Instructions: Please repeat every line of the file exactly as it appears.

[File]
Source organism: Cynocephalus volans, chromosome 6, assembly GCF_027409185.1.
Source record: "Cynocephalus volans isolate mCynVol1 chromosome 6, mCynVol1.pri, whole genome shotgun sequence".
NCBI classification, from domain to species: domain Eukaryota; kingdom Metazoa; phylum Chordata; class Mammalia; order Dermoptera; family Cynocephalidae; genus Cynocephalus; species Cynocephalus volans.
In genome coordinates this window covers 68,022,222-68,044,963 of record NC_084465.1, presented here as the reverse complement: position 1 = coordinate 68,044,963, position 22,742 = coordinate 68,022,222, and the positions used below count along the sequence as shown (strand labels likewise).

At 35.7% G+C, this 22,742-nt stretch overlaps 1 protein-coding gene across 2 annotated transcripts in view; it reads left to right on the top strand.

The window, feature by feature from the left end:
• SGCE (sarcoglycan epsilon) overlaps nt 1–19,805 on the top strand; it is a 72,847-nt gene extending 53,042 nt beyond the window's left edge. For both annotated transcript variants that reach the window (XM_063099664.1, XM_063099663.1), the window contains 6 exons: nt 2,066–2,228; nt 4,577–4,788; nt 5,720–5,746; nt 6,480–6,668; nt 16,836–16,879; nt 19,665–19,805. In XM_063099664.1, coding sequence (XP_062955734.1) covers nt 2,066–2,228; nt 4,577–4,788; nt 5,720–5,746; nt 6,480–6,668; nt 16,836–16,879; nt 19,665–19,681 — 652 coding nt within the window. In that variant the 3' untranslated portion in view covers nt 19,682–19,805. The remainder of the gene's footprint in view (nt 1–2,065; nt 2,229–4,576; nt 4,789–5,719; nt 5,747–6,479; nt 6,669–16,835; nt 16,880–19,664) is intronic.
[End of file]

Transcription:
Source organism: Cynocephalus volans, chromosome 6, assembly GCF_027409185.1.
Source record: "Cynocephalus volans isolate mCynVol1 chromosome 6, mCynVol1.pri, whole genome shotgun sequence".
NCBI classification, from domain to species: domain Eukaryota; kingdom Metazoa; phylum Chordata; class Mammalia; order Dermoptera; family Cynocephalidae; genus Cynocephalus; species Cynocephalus volans.
In genome coordinates this window covers 68,022,222-68,044,963 of record NC_084465.1, presented here as the reverse complement: position 1 = coordinate 68,044,963, position 22,742 = coordinate 68,022,222, and the positions used below count along the sequence as shown (strand labels likewise).

At 35.7% G+C, this 22,742-nt stretch overlaps 1 protein-coding gene across 2 annotated transcripts in view; it reads left to right on the top strand.

The window, feature by feature from the left end:
• SGCE (sarcoglycan epsilon) overlaps nt 1–19,805 on the top strand; it is a 72,847-nt gene extending 53,042 nt beyond the window's left edge. For both annotated transcript variants that reach the window (XM_063099664.1, XM_063099663.1), the window contains 6 exons: nt 2,066–2,228; nt 4,577–4,788; nt 5,720–5,746; nt 6,480–6,668; nt 16,836–16,879; nt 19,665–19,805. In XM_063099664.1, coding sequence (XP_062955734.1) covers nt 2,066–2,228; nt 4,577–4,788; nt 5,720–5,746; nt 6,480–6,668; nt 16,836–16,879; nt 19,665–19,681 — 652 coding nt within the window. In that variant the 3' untranslated portion in view covers nt 19,682–19,805. The remainder of the gene's footprint in view (nt 1–2,065; nt 2,229–4,576; nt 4,789–5,719; nt 5,747–6,479; nt 6,669–16,835; nt 16,880–19,664) is intronic.